Welcome back to the WoW Factor. This past weekend MLG held its spring championship in Anaheim, California where professional StarCraft 2, Black Ops 2 and League of Legends players gathered in a grand spectacle of competition. Thousands of caffeinated fans of these games gathered to watch their favorite players and teams battle on one of the largest stages of video game competition in the world. Being a fan of eSports myself, I thought it might be a good time to take a look at World of Warcraft and how it pertains to competitive play.
The Fields of Battle
In World of Warcraft the main form of competitive player vs. player (PvP) competition comes is in the form of Arenas. Here teams of two, three or five players fight in a deathmatch style competition to be the last team standing. These matches take place in a variety of Arena maps with different environmental obstacles most of which are designed to block line of sight that prevents the casting of spells.
Battlegrounds are where most players get their PvP fix where teams of 10 to 40 play on large, objective based maps such as the capture the flag Warsong Gulch map. These Battleground maps can feature siege weapons and other mechanics not available in Arenas that can make combat a bit more interesting and dynamic. Battlegrounds don’t end when one team is killed off like in Arenas but when certain objectives have been met.
The other form for competitive WoW play comes in the form of PvE challenges. An example of this was during the Mists of Pandaria launch party in which two teams of players attempted to complete a Challenge Mode dungeon with the fastest time. Similar to this are the live raids at BlizzCon where two guilds run a raid simultaneously trying to complete it before the other guild does.
eSports and Presentation
People love video games and people love watching video games. This trend is continuing to spike in popularity for both casual play and professional. Some watch for the competition, some watch to learn and some may even watch to see if a game is worth picking up. This growth is a direct correlation to the increasing popularity of eSports tournaments. Despite what some say, eSports is real and I don’t think it’s going anywhere.
When watching eSports, whether it’s a strategy game or shooter, it can be difficult to follow the action on the screen and make sense of it all unless you have a fairly good understanding of the game. For example, if you don’t know the layout of a map in a first person shooter, you have less insight into the various ways a situation can play out. In an RTS or MOBA, if you don’t know the details of a race or hero you won’t be able to anticipate plays or strategies. Needless to say, even with little understanding of a game it can still be very fun to watch.
Let’s bring it back to WoW. Blizzard has recently opened registration for the 2013 Arena tournament which is essentially a server dedicated to Arena play. Players who register are able to create 11 max-level characters and have immediate access to the best gear in the game. They will form teams and participate in the a nine week tournament, the first five of which are for practice and do not count. The last four weeks function just as they do on the existing live realms where points will be acquired. Unfortunately, there is no way to spectate in these matches but at past BlizzCons there have typically been live Arena battles complete with commentators. When these matches played out for the roaring BlizzCon crowed, they are delivered with a plethora of on screen information to help viewers understand what the players are doing and the status of their characters.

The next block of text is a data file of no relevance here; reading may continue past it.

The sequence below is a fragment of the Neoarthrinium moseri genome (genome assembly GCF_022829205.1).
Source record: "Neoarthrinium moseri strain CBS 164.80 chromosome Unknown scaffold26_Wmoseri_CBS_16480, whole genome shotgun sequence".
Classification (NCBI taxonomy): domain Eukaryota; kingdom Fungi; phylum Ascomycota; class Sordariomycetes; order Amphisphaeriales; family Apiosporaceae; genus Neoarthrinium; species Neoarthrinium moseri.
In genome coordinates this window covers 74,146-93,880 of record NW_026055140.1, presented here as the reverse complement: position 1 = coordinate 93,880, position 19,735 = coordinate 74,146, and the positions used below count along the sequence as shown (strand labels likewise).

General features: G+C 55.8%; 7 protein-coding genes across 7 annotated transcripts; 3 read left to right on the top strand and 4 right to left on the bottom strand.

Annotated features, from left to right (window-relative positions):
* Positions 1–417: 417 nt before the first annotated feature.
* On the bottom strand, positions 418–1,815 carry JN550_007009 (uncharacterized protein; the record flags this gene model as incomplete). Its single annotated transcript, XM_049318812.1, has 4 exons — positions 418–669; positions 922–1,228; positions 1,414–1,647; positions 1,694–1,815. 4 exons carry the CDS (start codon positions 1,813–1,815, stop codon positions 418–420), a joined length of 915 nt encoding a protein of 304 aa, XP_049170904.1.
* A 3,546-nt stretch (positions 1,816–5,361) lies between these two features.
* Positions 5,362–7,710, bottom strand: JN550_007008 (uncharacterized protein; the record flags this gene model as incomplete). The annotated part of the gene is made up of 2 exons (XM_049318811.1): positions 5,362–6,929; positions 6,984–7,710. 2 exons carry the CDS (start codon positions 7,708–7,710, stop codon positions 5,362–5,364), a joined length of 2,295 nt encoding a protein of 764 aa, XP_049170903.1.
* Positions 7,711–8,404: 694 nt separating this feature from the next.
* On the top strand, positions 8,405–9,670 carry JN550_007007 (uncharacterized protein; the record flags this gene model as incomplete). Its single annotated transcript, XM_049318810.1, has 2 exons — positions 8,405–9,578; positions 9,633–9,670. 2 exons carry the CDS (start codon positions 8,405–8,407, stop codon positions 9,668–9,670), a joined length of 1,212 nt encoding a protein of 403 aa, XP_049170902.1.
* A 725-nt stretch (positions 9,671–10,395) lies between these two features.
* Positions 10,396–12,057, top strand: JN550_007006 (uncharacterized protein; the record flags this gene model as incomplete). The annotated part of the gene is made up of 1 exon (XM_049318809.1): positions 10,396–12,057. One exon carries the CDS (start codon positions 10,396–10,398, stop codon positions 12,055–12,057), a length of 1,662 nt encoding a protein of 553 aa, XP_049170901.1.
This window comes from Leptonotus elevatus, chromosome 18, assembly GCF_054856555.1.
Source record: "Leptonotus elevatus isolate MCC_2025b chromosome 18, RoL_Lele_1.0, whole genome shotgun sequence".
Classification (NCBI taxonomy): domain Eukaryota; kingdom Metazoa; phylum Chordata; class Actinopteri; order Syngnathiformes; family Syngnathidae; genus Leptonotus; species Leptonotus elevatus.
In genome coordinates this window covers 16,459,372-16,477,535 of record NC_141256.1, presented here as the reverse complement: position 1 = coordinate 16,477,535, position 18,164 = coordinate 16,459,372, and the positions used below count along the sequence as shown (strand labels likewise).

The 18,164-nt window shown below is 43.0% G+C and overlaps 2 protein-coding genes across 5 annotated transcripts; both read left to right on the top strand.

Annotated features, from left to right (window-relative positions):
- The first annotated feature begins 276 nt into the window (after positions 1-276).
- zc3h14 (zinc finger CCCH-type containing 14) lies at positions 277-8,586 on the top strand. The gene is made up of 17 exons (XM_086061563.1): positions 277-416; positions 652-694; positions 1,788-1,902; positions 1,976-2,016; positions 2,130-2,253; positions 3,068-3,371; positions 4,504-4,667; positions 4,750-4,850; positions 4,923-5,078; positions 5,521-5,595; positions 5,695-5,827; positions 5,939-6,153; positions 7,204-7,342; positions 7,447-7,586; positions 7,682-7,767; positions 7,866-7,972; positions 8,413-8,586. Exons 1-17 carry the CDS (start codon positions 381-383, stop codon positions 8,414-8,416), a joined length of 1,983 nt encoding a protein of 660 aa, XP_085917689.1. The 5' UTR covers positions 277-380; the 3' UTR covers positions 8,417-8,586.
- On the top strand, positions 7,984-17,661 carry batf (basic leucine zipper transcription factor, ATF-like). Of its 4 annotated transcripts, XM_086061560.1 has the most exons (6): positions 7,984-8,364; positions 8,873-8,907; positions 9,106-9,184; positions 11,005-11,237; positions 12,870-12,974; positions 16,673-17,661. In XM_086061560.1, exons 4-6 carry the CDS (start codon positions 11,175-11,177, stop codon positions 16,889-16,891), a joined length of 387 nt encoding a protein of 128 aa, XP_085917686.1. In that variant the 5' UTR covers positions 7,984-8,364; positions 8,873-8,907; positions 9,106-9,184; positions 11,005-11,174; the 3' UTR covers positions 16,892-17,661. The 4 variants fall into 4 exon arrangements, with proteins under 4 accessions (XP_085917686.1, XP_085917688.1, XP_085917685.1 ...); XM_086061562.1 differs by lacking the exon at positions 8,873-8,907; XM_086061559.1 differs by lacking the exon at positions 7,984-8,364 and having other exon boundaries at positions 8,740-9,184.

BlizzCon 2012 World of Warcraft Arena Upper Bracket Finals
If we look at the larger Battlegrounds, which to my knowledge have never been broadcasted in a tournament setting, it would be much harder to convey the information of all the players in the game since there are so many more than in Arenas. But this may not be an issue because there is, in most cases, less emphasis on what a specific player is doing against another but rather what the team is doing as a whole - which players are going for which node, which players are hanging back on defense and so on. Check out MLG’s War Reports for PlanetSide 2 to get an idea of what this might look like.
In the case of live raids or dungeons, it could be much easier for existing WoW players to follow even if they don’t have extreme insight into all of the different classes. In these PvE scenarios, knowing the dangers of a boss or particularly tough set of trash mobs can create tension and excitement even if you don’t know the abilities of Warlocks and Rogues, for example. Couple this with informative on screen overlays and you could have some very exciting events for spectators.
BlizzCon 2011 Live Raid
What do you think of World of Warcraft as a competitive game in the eSports world? Could it stand up with more than just Arena play? For those of you on the fence about WoW as a competitive game, what changes would you want to see implemented to make it a viable eSports contender? Let me know in the comments below!
Reza Lackey / Reza is a giant nerd who loves video games, board games, film and way too many other things. Works in the film industry, on some startups and thinks science is cool. Also launches rockets.